There are so many terrifying statistics relating to online safety for children that it’s difficult to choose which to begin this article with.
Do I go for the fact that one in three children has been a cyberbullying victim? Or do I point out that 90% of kids over eight years old have already seen online porn? Perhaps the fact the nearly a quarter of teens admit to being involved in “nude sexting” is more attention grabbing?
The reality is that the three eye-opening statistics above are the mere tip of the iceberg. The Internet is fraught with dangers for young people, and as parents there is simply no option but to take those dangers seriously. The online world isn’t one you can shield children from, as it’s a part of everyday life (and one that brings with it numerous opportunities and possibilities). However, it is possible to take steps to protect your loved ones and make them as safe as possible.
Here are ten of the most valuable steps you can take:
- Educate yourself
As a parent, you simply cannot take a stance of “I don’t understand computers.” If you don’t understand them, you need to learn about them – because you can be sure your children will.
If your children know considerably more about technology than you do, you’ll never be able to protect them from online dangers. There are countless online and offline resources to give you the knowledge you need.
- Demonstrate your understanding
If your children are aware that you understand technology they’re less likely to try to pull the wool over your eyes. This doesn’t mean that all children specifically wish to do this, but as those teenage years descend, it’s natural for young people to begin to hide things. This can be dangerous in a world of private chatrooms and self-deleting messages.
If a teenager were to type “ASL?” (Age, Sex, Location?) or “POS” (Parent over shoulder) into an online window, would you know what they meant? If not, you need to learn more.
- Learn the risks
Online risks to children develop and evolve all the time – from trolling to phishing – and on to online relationships with people who may not be who they profess to be. As a parent, you need to understand these things, which means constantly reading up on the subjects.
- Try the services and apps your children are interested in
If your children suddenly show interest in a new app or social network, you need to understand what it involves, what it can do, and whether it’s suitable.
The NSPCC reviews apps and services from a parent’s respective, so their resource is well worth checking out, but there’s no substitute for signing up to these things yourself so you know exactly what your children are involved with.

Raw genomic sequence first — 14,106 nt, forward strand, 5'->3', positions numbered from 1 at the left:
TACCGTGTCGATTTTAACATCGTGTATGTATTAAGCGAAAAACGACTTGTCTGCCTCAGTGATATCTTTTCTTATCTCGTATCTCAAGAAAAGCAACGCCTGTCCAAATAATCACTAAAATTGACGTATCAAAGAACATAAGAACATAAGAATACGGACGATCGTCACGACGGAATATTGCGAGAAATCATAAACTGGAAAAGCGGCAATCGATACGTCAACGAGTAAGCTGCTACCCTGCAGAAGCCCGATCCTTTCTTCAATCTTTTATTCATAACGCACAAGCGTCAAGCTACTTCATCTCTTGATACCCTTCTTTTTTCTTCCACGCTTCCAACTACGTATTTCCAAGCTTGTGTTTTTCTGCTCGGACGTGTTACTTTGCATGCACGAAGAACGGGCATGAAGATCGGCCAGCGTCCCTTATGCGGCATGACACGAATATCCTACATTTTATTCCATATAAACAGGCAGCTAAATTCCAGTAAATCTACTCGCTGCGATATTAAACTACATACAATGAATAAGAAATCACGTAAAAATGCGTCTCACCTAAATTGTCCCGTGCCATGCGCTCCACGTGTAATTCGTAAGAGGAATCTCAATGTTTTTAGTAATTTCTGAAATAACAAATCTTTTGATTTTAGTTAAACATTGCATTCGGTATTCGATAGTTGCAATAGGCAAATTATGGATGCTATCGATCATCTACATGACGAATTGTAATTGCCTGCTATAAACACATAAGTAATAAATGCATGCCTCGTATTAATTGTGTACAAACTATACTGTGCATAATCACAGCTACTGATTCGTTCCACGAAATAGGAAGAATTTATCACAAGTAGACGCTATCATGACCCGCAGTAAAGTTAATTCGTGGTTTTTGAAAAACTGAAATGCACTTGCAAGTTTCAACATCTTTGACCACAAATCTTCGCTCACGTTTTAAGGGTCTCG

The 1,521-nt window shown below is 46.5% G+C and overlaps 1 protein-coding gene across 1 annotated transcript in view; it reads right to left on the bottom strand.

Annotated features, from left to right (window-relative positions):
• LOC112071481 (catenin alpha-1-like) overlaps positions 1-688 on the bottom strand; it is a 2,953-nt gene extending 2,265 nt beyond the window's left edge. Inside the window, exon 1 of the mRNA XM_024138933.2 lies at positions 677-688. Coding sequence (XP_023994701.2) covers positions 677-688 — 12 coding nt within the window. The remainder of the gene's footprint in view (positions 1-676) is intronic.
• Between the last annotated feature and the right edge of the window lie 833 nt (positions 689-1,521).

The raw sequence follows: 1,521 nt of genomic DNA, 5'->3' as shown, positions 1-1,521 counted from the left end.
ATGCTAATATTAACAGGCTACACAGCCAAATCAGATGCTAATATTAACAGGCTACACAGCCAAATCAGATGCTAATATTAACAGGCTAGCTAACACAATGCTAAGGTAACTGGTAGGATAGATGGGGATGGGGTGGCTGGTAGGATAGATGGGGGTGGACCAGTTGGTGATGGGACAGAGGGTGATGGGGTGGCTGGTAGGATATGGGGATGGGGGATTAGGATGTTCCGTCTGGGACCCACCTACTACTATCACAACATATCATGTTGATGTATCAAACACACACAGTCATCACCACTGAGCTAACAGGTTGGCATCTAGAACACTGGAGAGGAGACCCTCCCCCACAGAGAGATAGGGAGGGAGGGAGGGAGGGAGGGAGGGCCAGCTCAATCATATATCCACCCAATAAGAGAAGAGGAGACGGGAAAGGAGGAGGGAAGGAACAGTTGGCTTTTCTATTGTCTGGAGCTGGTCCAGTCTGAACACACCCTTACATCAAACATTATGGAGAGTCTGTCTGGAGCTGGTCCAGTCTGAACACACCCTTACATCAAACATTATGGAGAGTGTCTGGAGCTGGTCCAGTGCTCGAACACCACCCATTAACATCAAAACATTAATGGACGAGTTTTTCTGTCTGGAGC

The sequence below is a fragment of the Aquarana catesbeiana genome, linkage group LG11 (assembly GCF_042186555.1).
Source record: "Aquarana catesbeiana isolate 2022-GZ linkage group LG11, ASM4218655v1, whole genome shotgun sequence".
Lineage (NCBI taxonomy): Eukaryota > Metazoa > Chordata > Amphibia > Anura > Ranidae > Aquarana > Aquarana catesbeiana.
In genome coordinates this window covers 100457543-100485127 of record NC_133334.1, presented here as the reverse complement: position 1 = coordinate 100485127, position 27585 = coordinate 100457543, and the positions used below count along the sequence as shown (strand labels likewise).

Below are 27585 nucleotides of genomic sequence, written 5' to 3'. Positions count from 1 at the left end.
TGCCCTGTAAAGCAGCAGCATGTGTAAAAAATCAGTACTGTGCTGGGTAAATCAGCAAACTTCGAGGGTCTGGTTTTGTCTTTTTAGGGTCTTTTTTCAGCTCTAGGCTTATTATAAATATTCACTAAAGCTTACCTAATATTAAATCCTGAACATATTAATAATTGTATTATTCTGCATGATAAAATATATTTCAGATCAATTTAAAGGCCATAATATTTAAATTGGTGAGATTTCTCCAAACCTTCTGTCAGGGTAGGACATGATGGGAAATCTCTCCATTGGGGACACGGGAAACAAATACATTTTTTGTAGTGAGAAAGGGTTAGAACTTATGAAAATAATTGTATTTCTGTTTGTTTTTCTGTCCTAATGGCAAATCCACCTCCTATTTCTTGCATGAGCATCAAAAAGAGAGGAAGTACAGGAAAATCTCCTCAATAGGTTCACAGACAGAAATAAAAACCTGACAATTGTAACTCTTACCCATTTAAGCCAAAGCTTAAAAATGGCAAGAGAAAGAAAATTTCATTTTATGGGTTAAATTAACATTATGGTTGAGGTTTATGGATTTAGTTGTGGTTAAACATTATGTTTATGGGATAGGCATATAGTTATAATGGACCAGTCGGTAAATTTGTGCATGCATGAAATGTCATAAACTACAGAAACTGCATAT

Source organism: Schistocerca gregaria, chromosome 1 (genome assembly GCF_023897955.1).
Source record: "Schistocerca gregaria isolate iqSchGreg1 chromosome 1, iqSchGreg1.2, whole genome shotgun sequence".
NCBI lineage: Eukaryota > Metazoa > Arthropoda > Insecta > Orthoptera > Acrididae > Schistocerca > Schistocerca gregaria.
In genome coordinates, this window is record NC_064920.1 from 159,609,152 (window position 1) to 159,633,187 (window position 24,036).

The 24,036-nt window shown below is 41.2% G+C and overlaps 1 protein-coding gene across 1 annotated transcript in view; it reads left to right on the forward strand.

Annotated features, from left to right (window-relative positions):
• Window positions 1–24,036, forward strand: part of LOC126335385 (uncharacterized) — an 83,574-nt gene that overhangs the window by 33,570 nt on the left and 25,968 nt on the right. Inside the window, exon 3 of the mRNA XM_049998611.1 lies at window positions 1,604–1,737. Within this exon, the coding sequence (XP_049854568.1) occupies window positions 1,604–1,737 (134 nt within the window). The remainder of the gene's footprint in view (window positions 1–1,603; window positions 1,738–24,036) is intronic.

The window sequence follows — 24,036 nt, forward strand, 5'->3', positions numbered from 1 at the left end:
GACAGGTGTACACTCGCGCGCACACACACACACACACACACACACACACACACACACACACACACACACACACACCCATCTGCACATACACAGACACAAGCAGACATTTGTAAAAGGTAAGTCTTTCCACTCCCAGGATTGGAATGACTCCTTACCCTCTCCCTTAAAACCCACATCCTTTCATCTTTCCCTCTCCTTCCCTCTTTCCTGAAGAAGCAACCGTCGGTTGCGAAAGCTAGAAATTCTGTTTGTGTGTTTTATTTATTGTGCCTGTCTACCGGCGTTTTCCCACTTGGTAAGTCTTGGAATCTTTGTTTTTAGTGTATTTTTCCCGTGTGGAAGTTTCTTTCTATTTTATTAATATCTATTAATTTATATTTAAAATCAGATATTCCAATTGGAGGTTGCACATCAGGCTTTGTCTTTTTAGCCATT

- “Friend” or “follow” your children
As an extension to the above, a good strategy can be insisting on being one of your child’s “friends” or “followers” on any social network they wish to be a part of. This is a reasonable compromise and one that gives you visibility on at least some of their activity.
- Encourage discussion
Keeping up an ongoing family dialogue about online safety and technology helps to show your children you are aware of the possible issues and keeping a watchful eye.
As an example, statistics show that a clear majority of children are contacted regularly online by strangers. It’s therefore highly unlikely that your children aren’t (at the very least) aware of this happening to their friends. By showing knowledge of the statistical realities, you can hopefully create an ongoing open discussion.
- Establish house rules
Whether your rules involve Wi-Fi embargos after a certain time, bans on laptops outside of the kitchen or living room, or vetos on certain social networks, there should be some rules in place. The rules should also be enforced stringently so that children know that they won’t get away with breaking them.
- Install antivirus software
Antivirus software seems almost old-fashioned now, and there are plenty of threats it won’t protect against. However, it should still be seen as a must on all family computers.
- Use parental controls
Parental control software will never take the place of real-life parental control, but it can act as a useful complement. Nowadays it’s possible to implement parental controls on smartphones and tablets as well as computers, to provide some level of protection when children are aware from your watchful eye.
- Stay up to date
Technology moves fast and so do trends, especially among teenagers. One day it’s all about Twitter and Facebook, and the next it’s all abandoned in favor of Snapchat!
The only way to keep up is to stay on top of these developments yourself. You may have never wanted to become knowledgeable on modern apps and social media platforms – but if you’re responsible for children it comes with the territory.
The tips above provide a good grounding in online safety for children, but there’s so much more to learn. You’ll find a detailed online safety guide at BestVPN.com.